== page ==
Next up the Senate must come up with a companion bill and, if it passes there, a House and Senate conference committee must then reconcile two bills. After that, if all goes well, the final bill will be sent to President Obama to be signed into law. Obama has already indicated that he'd sign a patent reform bill and that he hopes it will happen this year. At this rate, even after years of delays in most governmental issues, it looks like it might happen.

Democrats and Republicans may disagree on almost everything, but it seems they can agree on one thing: They all hate patent trolls.

Related Stories:

Topics: Enterprise Software, Government US, Legal, Patents, Software

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  • good news.

    and check spelling in the article title.
    pantent trolls are an entirely different species.
    • Should have gone to Specsavers

      Get your eyes tested it says patent.
      • (It does now...)

        (It's been fixed.)
  • Pleasant surprise

    It's still a band-aid over the underlying problem (too many booby-trap patents), but it does appear to be an improvement over the status quo and thus worth supporting. Usually, the House Republican leadership tries to craft bills to pass on as close to a party line vote as possible, but this is a welcome exception (but I suspect that if I look at the numbers, I'll find that enough Republicans voted for it that no Democratic ones were required, as usual).
    John L. Ries
    • Republican bashing again? IN reality, what you said applies more often

      with democrats in the house and senate, where they'll craft bills to pass on as close to a party line vote as possible. Biggest example, and one which points to the radical positions with democrats, is Obamacare, which didn't get even a measly vote in the congress; not from the house and not from the senate. In fact, democrats even went against majority opinion in the country, where most people opposed that monstrosity of Obamacare.

      So, check your facts, and check your politics, and check your way of thinking, because, your mind-set hardly ever reflects reality.
      • John likely has one of those

        "why should I read to understand anything the Democrats put out, as it has to be awesome since the Democrats put it out" mentalities.

        Yes that goes both way, but many people on both side prefer to live with blinders, as it's all about "trust", even the closed door laws created.

        • You're no better a mind reader than Adornoe is

          Note how both of you conveniently ignore any of the many anti-partisan comments I routinely put out, together with the ones where I'm at odds with the established positions of the Democratic Party (this is not rare).
          John L. Ries
          • BullDroppings!, John...

            You are a shill for the democrats, and you take every opportunity to bash republicans, and you've never said a kind word about republicans, other than the seldom used phrases like, "both parties are to blame" or some such; those are generic utterances without real meaning, as they're used to try to try to claim some sense of credibility or fairness, before launching into an anti-republican rant.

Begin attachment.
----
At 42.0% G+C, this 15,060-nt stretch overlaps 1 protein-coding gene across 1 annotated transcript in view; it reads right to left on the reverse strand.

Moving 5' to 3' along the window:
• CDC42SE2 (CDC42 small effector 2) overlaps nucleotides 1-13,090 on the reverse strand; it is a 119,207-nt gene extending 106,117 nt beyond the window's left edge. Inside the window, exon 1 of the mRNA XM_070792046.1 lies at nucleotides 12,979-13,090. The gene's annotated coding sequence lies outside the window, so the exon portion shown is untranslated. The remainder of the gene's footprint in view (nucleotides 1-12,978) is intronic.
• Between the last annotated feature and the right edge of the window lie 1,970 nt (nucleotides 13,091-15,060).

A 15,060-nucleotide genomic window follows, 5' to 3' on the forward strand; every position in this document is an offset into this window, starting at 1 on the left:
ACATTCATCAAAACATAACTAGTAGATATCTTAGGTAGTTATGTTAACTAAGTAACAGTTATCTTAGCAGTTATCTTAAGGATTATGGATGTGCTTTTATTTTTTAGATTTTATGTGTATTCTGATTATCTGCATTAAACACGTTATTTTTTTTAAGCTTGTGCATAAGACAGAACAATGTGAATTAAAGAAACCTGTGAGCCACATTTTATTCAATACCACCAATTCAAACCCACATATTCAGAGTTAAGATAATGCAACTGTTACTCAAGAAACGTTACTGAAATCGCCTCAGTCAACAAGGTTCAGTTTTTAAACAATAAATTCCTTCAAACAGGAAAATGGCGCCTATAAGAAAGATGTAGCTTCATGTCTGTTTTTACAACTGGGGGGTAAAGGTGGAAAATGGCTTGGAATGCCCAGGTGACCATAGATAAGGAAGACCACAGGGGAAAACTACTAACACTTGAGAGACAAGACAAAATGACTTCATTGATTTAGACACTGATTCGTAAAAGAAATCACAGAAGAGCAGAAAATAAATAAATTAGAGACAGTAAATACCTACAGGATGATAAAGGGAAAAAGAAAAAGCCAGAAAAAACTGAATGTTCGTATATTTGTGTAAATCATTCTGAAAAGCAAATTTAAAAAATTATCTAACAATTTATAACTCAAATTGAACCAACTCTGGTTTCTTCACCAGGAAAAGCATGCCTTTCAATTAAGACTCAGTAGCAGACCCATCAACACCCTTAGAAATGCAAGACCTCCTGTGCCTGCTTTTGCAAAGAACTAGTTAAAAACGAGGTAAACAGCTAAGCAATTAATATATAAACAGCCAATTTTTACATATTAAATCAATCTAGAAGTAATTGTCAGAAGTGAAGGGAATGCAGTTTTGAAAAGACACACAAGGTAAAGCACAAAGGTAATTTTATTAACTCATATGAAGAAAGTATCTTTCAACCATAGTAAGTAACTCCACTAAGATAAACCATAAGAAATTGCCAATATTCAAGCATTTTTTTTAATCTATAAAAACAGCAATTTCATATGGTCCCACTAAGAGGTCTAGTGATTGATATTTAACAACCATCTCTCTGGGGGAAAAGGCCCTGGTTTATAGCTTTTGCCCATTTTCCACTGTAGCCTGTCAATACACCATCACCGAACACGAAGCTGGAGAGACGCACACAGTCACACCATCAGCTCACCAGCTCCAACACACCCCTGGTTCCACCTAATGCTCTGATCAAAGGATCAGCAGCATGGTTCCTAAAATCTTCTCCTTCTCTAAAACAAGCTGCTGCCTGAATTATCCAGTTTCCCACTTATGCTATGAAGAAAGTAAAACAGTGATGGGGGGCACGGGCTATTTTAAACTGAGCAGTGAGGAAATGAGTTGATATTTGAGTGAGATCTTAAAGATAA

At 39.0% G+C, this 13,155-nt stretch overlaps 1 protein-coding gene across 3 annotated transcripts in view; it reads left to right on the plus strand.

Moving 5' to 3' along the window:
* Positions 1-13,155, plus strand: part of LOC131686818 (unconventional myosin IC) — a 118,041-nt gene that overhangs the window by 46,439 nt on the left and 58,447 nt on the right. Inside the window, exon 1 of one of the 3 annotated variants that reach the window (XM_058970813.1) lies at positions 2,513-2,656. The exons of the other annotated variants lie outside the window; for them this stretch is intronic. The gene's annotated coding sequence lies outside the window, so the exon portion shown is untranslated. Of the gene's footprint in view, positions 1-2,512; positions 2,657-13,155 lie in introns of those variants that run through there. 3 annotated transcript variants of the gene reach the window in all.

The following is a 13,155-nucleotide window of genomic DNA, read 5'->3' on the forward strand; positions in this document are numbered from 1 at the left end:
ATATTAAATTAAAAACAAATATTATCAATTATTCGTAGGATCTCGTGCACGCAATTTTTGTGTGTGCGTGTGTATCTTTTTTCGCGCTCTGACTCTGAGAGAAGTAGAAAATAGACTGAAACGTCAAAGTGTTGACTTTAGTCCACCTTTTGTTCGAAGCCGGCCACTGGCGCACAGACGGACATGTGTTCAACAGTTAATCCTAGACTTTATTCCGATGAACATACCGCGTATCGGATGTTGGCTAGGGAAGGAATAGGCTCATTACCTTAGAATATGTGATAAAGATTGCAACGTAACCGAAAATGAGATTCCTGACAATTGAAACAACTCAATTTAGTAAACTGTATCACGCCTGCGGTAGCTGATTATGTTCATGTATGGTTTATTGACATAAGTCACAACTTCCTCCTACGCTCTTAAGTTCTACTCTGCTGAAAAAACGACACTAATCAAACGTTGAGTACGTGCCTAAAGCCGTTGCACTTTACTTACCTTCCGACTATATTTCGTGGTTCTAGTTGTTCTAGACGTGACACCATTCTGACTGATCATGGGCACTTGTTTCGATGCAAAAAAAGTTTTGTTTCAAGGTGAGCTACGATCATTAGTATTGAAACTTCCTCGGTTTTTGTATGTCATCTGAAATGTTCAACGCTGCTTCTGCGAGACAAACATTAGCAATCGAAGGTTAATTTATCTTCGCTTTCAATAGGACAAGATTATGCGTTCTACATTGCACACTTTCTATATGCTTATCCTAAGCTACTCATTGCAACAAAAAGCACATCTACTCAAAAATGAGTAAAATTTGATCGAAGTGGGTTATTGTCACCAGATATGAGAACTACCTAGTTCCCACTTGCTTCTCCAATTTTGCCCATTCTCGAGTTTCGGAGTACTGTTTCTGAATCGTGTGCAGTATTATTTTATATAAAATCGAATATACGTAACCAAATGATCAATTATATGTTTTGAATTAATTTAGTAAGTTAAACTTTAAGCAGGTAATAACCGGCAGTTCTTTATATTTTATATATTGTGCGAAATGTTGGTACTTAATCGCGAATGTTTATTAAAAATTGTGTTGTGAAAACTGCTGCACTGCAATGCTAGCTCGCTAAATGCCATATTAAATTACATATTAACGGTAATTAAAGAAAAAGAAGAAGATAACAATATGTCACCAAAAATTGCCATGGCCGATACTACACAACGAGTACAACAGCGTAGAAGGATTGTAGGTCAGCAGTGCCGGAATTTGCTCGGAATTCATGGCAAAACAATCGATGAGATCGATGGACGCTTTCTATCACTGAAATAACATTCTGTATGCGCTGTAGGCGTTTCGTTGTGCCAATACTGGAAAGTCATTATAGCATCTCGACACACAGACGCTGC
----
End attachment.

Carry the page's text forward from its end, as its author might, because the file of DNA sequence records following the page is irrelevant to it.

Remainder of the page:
• I suppose it's easier...

   insult people than it is to argue with them, but you're not going to persuade anybody by doing it.

            And I didn't actually insult the Republican Party; the cultural differences between the two parties are well documented and have endured since the GOP was founded in 1854. The Republicans have *always* had tighter party discipline than have the Democrats; that's why the latter had a large conservative wing throughout the 20th Century and the former had a much smaller liberal wing. It has nothing whatever to do with whether one agrees with policies espoused by either. I despise party discipline and gamesmanship and think they detract from democracy instead of facilitating it (I've long had a weakness for maverick politicians for that very reason), but people in most of the world (and many if not most Americans) accept it as standard procedure. If you think they're legitimate, then say so; if not, then criticize them (even when you think your party is right on policy); but don't deny that they exist.

            And American legislators regardless of party usually vote their districts before they vote their parties. I expected Rep. Gohmert to vote against the bill because it is contrary to the economic interests of his district and that is indeed what he did (but he'd have to explain his reasons himself). I would expect my Congressman to vote against a bill to abolish the national parks for the same reason. I would expect any member of Congress, regardless of party, to vote in the perceived interests of his state or district, even if it conflicts with his party's platform or otherwise professed principles, or if most of his copartisans vote the other way; it's one our oldest political traditions and in some ways, it's a good thing, as it means that every state and Congressional district has an advocate in Congress.
            John L. Ries
      • The Hastert Rule... a Republican innovation that the Democrats have never followed (it was actually introduced by Newt Gingrich when he was elected Speaker in 1995). And party discipline on the Democratic side has been notoriously lax since the days of Andrew Jackson (hence Will Rogers' famous joke about not belonging to any organized political party). It's an interesting footnote that the bill to renew the charter of the Bank of the United States that Jackson famously vetoed in 1832 was passed by a Congress controlled by his own party (the Democrats). Another is that the Presidents who vetoed the two largest numbers of bills (Franklin Roosevelt and Grover Cleveland) were both Democrats and Roosevelt never had to deal with a Congress even partially controlled by the opposition. The Republican Party, on the other hand, has always had stronger discipline than the Democrats, though weaker than that of parties in most other Western democracies. I attribute this long standing cultural difference between Republicans and Democrats to the origins of the two parties (the Democratic Party grew out of Andrew Jackson's presidential campaigns, while the Republicans were originally an anti-slavery party focused more on platform than personalities). I find it interesting that the cultural differences have endured even as the platforms have shifted radically since the 19th Century.